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Topographical landscape experiment

Hands-on with STEM

Yakima Valley children and families enjoy learning about science, technology, engineering and math

YVC’s STEM Day returned in January drawing a crowd of more than 500 children and their families to the Yakima Campus. The annual event is a favorite among Yakima Valley families and each year introduces young minds to the exciting world of STEM (science, technology, engineering and math).

STEM Director Cristy Rasmussen was thrilled that Yakima Valley College again partnered with OMSI (Oregon Museum of Science and Industry).  

“By partnering with OMSI, Yakima Valley College had the opportunity to share STEM-related principles and programs with more children in the Yakima Valley,” said Rasmussen. “Engaging with STEM education in early childhood helps children begin to learn and retain a knowledge base that they can build on as they get older.”

screaming gummy bear experiment
Chemistry Instructor Emeka Udenze demonstrates how to make gummy bears scream by boiling potassium chlorate.

A favorite activity for the second year was a screaming gummy bear demonstration held in one of YVC’s chemistry labs. Groups of kids watched Chemistry Instructors Emeka Udenze and Sam Mazhari as they dropped a gummy bear into a test tube filled with boiling potassium chlorate. The resulting reaction created a vibrant pink flame and a scream-like sound.

Another audience favorite was the elephant toothpaste demonstration, during which an OMSI volunteer, created a tubular fountain of colored foam that resembled a giant curl of striped toothpaste. The crowd clapped and shouted as it erupted from its container. The experiment demonstrated exothermic reaction and heat emission. 

Among the other favorites was the hands-on topographical landscaping sand table, which allowed kids to build their own landscapes and witness how their changes affected the elevation. An angry bird demonstration was also popular and helped kids gauge the trajectory of stuffed animals while they launched them at building blocks — with winners earning bragging rights and a free bag popcorn. And the spaghetti tower marshmallow challenge allowed kids to explore engineering concepts by designing and building their own structures, with the goal of creating the strongest and tallest tower.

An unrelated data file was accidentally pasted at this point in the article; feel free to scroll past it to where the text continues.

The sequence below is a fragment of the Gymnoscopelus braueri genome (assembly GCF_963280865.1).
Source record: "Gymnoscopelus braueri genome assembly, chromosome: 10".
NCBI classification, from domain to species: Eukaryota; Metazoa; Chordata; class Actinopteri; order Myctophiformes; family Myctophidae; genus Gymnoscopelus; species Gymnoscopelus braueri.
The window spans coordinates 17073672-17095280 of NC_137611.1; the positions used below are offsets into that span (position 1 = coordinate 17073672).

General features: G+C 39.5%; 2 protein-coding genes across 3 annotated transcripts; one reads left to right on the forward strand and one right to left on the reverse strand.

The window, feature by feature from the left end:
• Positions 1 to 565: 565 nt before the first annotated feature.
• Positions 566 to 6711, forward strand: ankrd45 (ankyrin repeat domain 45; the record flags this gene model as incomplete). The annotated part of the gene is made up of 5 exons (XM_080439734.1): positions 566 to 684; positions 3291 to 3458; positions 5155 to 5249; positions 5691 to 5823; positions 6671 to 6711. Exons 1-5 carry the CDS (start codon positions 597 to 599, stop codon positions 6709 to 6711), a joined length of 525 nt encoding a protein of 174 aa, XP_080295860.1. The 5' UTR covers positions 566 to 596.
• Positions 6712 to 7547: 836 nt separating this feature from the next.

For this year’s event, nearly 50 students, faculty and staff helped plan, lead demonstrations or volunteer in other ways. In addition, criminal justice students helped direct families to activities throughout Glenn Anthon Hall and Engineering Club members sold concessions to help fund future club and outreach activities.

7-year-old Cheli Rodriguez builds a structure using marshmallows and spaghetti noodles during the 2024 STEM Day.
7-year-old Cheli Rodriguez builds a structure using marshmallows and spaghetti noodles during the 2024 STEM Day.

Among the volunteers were engineering students Kevin Perez and Joshua Valdez Copeland.

For Perez, who never experienced a hands-on event like this during childhood, getting involved and nurturing a passion for STEM in children is a fulfilling experience.

“Seeing the spark in kids’ eyes [with the activities] is really fun and rewarding,” says Perez. “I volunteered at last year’s event and had such a good time I decided to volunteer again this year.”

Valdez Copeland agrees that giving time to the future generation of STEM students is important.

“This year as president of the Engineering Club I felt it was important to give my time to give back to the future students,” said Valdez Copeland. “It also felt good to see the kids having fun and learning.”

Learn more about degree and certificate opportunities available through YVC’s STEM Pathway.

Voices from STEM Day

Here’s what some parents and children attending STEM Day 2024 had to say about the event.

“I like that there are so many rooms and activities. It’s really fun and interesting.” — Xiomara Sevilla, age 9

“I really liked the volcano. It was fun.” — Killian Rocha, age 5

“I really liked the experience. The toothpaste show was my favorite.” — Cheli Rodriguez, age 7

“I really like the sand activity because it has lots of colors.” — Emma Sevilla, age 6

“I really liked all of the hands-on activities for my daughter. We haven’t been to any events like this in the past.” — Sarah Smith, who brought her 9-year-old daughter Hailey to the event.

Story and photos by Stefanie Menard, AA-DTA ’05, communications consultant.